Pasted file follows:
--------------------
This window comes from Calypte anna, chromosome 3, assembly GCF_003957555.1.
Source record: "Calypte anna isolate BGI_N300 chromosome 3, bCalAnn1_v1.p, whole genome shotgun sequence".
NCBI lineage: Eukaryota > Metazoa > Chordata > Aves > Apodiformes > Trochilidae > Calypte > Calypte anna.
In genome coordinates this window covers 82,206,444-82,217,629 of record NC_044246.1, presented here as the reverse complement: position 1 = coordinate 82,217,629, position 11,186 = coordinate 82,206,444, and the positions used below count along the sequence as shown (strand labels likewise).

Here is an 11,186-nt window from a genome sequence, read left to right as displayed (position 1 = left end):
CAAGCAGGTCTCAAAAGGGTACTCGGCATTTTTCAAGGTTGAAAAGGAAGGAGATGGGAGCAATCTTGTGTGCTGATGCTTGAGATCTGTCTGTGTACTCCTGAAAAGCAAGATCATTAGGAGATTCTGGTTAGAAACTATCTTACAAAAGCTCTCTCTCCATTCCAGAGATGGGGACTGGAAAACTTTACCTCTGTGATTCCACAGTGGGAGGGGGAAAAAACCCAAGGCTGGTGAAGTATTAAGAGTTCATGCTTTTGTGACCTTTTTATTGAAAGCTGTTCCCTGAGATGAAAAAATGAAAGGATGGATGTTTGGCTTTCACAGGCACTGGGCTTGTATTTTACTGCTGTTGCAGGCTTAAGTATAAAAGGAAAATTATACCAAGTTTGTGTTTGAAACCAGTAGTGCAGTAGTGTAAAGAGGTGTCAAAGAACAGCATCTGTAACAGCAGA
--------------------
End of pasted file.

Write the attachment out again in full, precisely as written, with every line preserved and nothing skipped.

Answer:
This window comes from Calypte anna, chromosome 3, assembly GCF_003957555.1.
Source record: "Calypte anna isolate BGI_N300 chromosome 3, bCalAnn1_v1.p, whole genome shotgun sequence".
NCBI lineage: Eukaryota > Metazoa > Chordata > Aves > Apodiformes > Trochilidae > Calypte > Calypte anna.
In genome coordinates this window covers 82,206,444-82,217,629 of record NC_044246.1, presented here as the reverse complement: position 1 = coordinate 82,217,629, position 11,186 = coordinate 82,206,444, and the positions used below count along the sequence as shown (strand labels likewise).

Here is an 11,186-nt window from a genome sequence, read left to right as displayed (position 1 = left end):
CAAGCAGGTCTCAAAAGGGTACTCGGCATTTTTCAAGGTTGAAAAGGAAGGAGATGGGAGCAATCTTGTGTGCTGATGCTTGAGATCTGTCTGTGTACTCCTGAAAAGCAAGATCATTAGGAGATTCTGGTTAGAAACTATCTTACAAAAGCTCTCTCTCCATTCCAGAGATGGGGACTGGAAAACTTTACCTCTGTGATTCCACAGTGGGAGGGGGAAAAAACCCAAGGCTGGTGAAGTATTAAGAGTTCATGCTTTTGTGACCTTTTTATTGAAAGCTGTTCCCTGAGATGAAAAAATGAAAGGATGGATGTTTGGCTTTCACAGGCACTGGGCTTGTATTTTACTGCTGTTGCAGGCTTAAGTATAAAAGGAAAATTATACCAAGTTTGTGTTTGAAACCAGTAGTGCAGTAGTGTAAAGAGGTGTCAAAGAACAGCATCTGTAACAGCAGA